As I continue to browse the CANACAR magazine it’s apparent that like Mexico Trucker Online, CANACAR is following and honestly reporting on the cross border program from it’s side of the border.

On page 9 of the August issue, CANACAR confirms what I’ve been reporting concerning U.S. carriers operating in Mexico under the previous cross border demonstration program.

The carriers continuing to operate are:

  • Stagecoach Cartage – El Paso, Texas
  • A&R Transport – Joiliet, Illinois
  • Plastic Express – City of Industry California

According to CANACAR, between September 2011 and May 2012, these three companies have made 1,570 trips into Mexico using 42 vehicles and 42 drivers.

That pretty much debunks the opponents claims that no US drivers will drive in Mexico.

Pages 12-14 is an excellent article reminding drivers of the mechanical requirements under Mexico’s transport laws and how to properly conduct a pre-trip inspection.

The main article in this issue that I found absorbing was on pages 18-19 describing the efforts between CANACAR and it’s members and the Federal Police (PFP) to establish and strengthen lines of communication between the parties. Not only does this benefit the Mexican truckers, but eventually, when the border is fully open and operational, U.S. truckers in Mexico will benefit from this enhanced cooperation.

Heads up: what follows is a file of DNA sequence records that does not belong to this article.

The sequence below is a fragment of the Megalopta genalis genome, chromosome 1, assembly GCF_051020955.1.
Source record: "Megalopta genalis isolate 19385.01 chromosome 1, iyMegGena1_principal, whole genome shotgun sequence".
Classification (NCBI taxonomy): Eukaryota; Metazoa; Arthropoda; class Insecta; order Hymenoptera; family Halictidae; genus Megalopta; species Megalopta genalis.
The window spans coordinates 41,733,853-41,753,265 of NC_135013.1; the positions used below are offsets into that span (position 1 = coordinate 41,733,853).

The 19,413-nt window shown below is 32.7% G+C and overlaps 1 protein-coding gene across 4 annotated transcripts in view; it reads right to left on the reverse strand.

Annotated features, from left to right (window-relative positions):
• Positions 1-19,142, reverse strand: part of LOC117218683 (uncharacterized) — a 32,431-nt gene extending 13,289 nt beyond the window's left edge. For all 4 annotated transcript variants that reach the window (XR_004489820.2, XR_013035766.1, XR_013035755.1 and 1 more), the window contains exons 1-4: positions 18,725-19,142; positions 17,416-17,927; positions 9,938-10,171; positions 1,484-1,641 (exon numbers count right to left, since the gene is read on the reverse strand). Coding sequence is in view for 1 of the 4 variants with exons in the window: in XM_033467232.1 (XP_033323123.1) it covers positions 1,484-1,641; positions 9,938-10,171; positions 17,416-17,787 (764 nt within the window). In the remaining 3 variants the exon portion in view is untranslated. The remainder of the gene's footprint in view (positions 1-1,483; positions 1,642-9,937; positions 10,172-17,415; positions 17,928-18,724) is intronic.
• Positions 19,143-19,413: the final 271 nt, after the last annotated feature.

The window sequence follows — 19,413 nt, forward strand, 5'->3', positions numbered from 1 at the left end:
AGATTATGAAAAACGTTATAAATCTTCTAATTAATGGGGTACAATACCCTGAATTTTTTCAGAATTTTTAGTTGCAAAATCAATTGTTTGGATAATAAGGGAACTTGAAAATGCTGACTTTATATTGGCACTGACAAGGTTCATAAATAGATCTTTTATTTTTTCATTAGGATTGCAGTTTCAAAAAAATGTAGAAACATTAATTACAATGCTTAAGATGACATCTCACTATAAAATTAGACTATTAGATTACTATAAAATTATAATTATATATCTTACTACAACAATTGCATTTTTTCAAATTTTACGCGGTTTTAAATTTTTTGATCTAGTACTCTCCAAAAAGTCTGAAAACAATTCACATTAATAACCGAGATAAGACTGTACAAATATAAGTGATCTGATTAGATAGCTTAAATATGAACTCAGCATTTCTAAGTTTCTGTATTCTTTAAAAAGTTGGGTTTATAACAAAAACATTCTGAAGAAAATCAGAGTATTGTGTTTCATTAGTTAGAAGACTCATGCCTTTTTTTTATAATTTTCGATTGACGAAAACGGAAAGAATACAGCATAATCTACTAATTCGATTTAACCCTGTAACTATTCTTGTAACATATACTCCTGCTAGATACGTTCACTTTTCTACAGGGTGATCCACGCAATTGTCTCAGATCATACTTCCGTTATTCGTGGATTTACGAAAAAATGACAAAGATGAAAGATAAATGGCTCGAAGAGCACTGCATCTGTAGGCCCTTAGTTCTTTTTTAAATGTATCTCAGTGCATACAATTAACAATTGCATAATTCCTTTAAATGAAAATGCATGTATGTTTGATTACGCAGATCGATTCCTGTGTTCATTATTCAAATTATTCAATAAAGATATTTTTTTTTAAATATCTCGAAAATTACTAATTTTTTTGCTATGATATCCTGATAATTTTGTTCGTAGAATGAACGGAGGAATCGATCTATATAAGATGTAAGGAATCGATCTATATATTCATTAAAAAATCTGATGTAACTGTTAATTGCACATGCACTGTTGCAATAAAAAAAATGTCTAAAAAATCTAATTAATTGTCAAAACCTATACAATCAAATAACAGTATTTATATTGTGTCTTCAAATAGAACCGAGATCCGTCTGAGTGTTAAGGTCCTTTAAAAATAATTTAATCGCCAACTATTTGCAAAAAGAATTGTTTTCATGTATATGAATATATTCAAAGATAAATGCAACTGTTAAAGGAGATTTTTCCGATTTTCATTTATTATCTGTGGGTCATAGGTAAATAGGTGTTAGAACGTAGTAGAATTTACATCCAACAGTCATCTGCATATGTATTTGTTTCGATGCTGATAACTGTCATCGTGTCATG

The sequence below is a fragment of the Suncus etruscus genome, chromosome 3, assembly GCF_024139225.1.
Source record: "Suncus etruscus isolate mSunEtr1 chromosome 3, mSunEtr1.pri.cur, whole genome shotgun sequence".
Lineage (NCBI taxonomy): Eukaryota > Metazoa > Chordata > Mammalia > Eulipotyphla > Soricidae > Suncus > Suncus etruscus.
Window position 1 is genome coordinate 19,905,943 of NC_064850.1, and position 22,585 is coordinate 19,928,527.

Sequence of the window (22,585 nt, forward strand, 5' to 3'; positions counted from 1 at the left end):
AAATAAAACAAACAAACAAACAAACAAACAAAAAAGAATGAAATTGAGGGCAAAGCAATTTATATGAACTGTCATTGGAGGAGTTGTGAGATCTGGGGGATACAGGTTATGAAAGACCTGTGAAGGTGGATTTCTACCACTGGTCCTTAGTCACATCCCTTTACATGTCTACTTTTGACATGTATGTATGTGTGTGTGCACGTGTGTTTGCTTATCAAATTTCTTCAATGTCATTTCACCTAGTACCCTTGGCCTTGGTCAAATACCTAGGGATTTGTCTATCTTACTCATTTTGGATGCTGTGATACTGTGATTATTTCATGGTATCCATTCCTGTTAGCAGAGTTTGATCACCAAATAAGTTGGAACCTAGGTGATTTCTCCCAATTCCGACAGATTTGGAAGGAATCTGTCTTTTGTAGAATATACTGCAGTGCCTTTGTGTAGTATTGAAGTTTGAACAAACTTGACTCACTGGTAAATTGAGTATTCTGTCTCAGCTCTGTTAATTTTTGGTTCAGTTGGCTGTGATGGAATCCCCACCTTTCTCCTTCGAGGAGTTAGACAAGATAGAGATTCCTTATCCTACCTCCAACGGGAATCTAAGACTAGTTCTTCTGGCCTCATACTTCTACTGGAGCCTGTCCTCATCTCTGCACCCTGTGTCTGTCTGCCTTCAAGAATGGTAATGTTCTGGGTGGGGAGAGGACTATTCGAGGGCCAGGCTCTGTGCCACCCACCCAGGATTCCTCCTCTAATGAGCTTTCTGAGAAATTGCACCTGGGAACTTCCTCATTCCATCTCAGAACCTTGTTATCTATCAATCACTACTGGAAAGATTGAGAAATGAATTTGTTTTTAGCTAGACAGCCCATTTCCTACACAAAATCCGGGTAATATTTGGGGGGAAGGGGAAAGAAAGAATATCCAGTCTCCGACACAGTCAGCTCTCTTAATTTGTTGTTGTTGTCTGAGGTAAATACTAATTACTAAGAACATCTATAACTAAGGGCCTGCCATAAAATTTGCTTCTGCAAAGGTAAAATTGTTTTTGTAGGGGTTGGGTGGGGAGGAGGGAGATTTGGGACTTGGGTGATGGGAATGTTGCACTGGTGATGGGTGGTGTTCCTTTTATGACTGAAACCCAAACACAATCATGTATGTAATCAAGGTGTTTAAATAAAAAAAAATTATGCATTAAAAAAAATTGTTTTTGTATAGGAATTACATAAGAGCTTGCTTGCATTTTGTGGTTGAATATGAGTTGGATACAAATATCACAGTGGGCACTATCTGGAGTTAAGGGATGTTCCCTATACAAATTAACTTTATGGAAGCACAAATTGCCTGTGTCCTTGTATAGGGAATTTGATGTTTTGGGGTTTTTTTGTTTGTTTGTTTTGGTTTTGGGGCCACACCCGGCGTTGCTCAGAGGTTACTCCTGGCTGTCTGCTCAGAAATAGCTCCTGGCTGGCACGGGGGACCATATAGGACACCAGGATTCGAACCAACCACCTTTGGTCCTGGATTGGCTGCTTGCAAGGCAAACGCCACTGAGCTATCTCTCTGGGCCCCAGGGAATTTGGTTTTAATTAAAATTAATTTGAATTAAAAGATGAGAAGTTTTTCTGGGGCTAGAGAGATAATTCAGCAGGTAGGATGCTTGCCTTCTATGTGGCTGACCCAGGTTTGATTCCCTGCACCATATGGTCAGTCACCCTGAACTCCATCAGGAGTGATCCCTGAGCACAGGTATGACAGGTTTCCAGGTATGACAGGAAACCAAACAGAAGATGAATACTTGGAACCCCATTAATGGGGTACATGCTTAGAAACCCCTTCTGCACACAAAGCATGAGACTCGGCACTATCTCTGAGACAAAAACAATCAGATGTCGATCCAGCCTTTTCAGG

Parts of the agreement between the Federal Police and representative of CANACAR is increased cooperation in the investigation of crimes against truckers, such as the 25 <gasp> incidents reported this year. Assignment by District of specific officers trained in the investigation of cargo related crimes and increased inspection and enforcement of trucks running overweight outside the limits of their permits.

There is a very good article on Diabetes, it’s prevention and treatment, a problem our brothers south of the border face as do we.


This issue proves kind of boring continuing on with a report on the cooperation between CANACAR and the Federal Police in reducing crime against truckers.

CANACAR and Mexico’s truckers are also concerned about the President-elect Enrique Pena Nieto and are sharing their concerns in an article insisting that transportation issues in Mexico must have a place in the incoming President’s agenda. How exactly similar is that to our concerns for the next four years and beyond in the United States.

Pages 44-45 we find an excellent article on high blood pressure it’s cause, effect and treatment for commercial drivers, a problem we as US truckers are faced with.

And interspersed throughout these issue are advertisements and photos, that even though most don’t want to take the time to learn a little Spanish, the illustrations are “language neutral”.

The overall point of this article is to show and educate people, that contrary to what you’ve been led to believe, Mexican truckers, the Mexican trucking industry and the people that make it happen are no different than we are in the United States or Canada.

At the end of the day, you can believe what you’re told to believe, or believe what you see and read with you own eyes and make your decision.